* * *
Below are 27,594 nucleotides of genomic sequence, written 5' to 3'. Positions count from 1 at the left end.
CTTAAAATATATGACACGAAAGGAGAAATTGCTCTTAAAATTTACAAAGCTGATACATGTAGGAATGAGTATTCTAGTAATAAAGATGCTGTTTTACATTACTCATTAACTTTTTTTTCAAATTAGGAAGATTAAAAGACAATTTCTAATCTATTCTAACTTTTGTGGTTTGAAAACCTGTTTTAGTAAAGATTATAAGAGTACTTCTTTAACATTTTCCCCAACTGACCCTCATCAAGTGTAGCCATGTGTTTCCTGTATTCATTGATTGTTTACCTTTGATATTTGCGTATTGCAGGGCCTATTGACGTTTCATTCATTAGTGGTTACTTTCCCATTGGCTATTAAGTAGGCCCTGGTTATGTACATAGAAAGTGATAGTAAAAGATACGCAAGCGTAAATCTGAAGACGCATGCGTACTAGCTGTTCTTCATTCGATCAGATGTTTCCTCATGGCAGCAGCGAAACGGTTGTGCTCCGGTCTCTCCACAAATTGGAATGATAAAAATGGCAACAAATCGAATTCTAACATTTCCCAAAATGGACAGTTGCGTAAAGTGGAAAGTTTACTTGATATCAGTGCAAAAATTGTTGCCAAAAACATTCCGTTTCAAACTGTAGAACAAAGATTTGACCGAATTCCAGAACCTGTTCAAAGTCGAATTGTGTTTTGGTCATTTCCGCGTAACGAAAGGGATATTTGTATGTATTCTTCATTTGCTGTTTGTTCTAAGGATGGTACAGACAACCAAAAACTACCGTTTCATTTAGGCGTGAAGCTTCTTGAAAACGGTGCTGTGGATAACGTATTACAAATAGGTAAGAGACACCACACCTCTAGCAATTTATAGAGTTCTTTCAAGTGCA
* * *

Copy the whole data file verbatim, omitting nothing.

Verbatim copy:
Below are 27,594 nucleotides of genomic sequence, written 5' to 3'. Positions count from 1 at the left end.
CTTAAAATATATGACACGAAAGGAGAAATTGCTCTTAAAATTTACAAAGCTGATACATGTAGGAATGAGTATTCTAGTAATAAAGATGCTGTTTTACATTACTCATTAACTTTTTTTTCAAATTAGGAAGATTAAAAGACAATTTCTAATCTATTCTAACTTTTGTGGTTTGAAAACCTGTTTTAGTAAAGATTATAAGAGTACTTCTTTAACATTTTCCCCAACTGACCCTCATCAAGTGTAGCCATGTGTTTCCTGTATTCATTGATTGTTTACCTTTGATATTTGCGTATTGCAGGGCCTATTGACGTTTCATTCATTAGTGGTTACTTTCCCATTGGCTATTAAGTAGGCCCTGGTTATGTACATAGAAAGTGATAGTAAAAGATACGCAAGCGTAAATCTGAAGACGCATGCGTACTAGCTGTTCTTCATTCGATCAGATGTTTCCTCATGGCAGCAGCGAAACGGTTGTGCTCCGGTCTCTCCACAAATTGGAATGATAAAAATGGCAACAAATCGAATTCTAACATTTCCCAAAATGGACAGTTGCGTAAAGTGGAAAGTTTACTTGATATCAGTGCAAAAATTGTTGCCAAAAACATTCCGTTTCAAACTGTAGAACAAAGATTTGACCGAATTCCAGAACCTGTTCAAAGTCGAATTGTGTTTTGGTCATTTCCGCGTAACGAAAGGGATATTTGTATGTATTCTTCATTTGCTGTTTGTTCTAAGGATGGTACAGACAACCAAAAACTACCGTTTCATTTAGGCGTGAAGCTTCTTGAAAACGGTGCTGTGGATAACGTATTACAAATAGGTAAGAGACACCACACCTCTAGCAATTTATAGAGTTCTTTCAAGTGCA